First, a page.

To understand the same, we must look at the power dynamic that is at play in India presently and how the hyper-nationalistic middle class may have little reasons to care about an issue as pertinent as primary education. The majority of children who end up going to government schools belong to the lowest strata of Indian society, most of them being children of poor farmers, low-wage workers and seasonal migrants from neighbouring states, along with immigrants from neighbouring nations who simply don’t possess the financial resources to send their children to ‘private’ schools. People from low-income groups inherently hold little to zero political influence on leaders even despite being active voters; they largely lack the political strength to steer political discourse to suit their ends. The issue of government schools is not a middle-class issue but a lower-middle and below-poverty class issue, and the latter classes are the ones that hold the least political power in this country. Most of them are seasonal migrants from other states and seasonal immigrants from neighbouring nations who don’t even get voting rights, making the notion of wielding influence on political parties a far cry. Poonam Kumari & Dr Dinesh Chahal, in their research paper titled “A Study Of Children Enrolment In Government Elementary School In Relation To Socio-Economic Status”, also observed similar trends as mentioned above.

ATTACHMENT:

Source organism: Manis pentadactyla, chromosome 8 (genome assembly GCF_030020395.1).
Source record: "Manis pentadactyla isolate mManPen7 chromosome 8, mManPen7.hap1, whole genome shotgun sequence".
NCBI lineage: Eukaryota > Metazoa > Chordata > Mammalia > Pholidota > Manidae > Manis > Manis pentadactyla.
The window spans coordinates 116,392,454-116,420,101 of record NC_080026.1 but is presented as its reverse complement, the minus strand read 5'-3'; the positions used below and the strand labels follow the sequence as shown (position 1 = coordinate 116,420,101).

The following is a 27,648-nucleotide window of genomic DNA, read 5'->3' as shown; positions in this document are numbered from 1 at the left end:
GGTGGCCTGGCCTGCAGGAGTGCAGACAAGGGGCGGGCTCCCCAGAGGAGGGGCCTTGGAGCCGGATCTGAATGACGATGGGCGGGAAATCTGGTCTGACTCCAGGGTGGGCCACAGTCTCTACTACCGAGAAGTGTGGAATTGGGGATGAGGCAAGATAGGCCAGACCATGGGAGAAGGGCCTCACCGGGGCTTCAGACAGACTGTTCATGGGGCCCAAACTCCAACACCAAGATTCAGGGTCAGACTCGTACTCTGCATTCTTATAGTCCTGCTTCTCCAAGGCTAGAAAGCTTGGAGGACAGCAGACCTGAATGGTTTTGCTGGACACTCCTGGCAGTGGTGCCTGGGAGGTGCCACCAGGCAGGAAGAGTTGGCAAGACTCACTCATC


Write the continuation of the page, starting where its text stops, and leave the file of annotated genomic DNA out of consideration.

“Schools and learning in rural India and Pakistan: Who goes where, and how much are they learning?” is another fascinating research article which demonstrates that socioeconomic status and gender are important determinants of what type of school children get to attend. Rohini Pande, professor of economics at Yale University, argues, "In many settings, the economic elite can exploit their social connections and economic power to buy out poor voters. This, along with lower literacy and less access to relevant political information, can further weaken the ability of the poor to use their vote to hold politicians accountable” as prime reasons that lead to the disempowerment of the lower economic classes in being important stakeholders in the electoral process in the eyes of the political elite. Issues of higher education, such as building more IITs and AIIMS, have therefore received more attention and eventual implementation as these are the issues of the middle class and upper-middle class who don’t face many problems in the initial stages of education of their children as a result of their economic positions and ability to provide sound early education. Their priorities are, in that case, to get better colleges for their children and not primary government schools.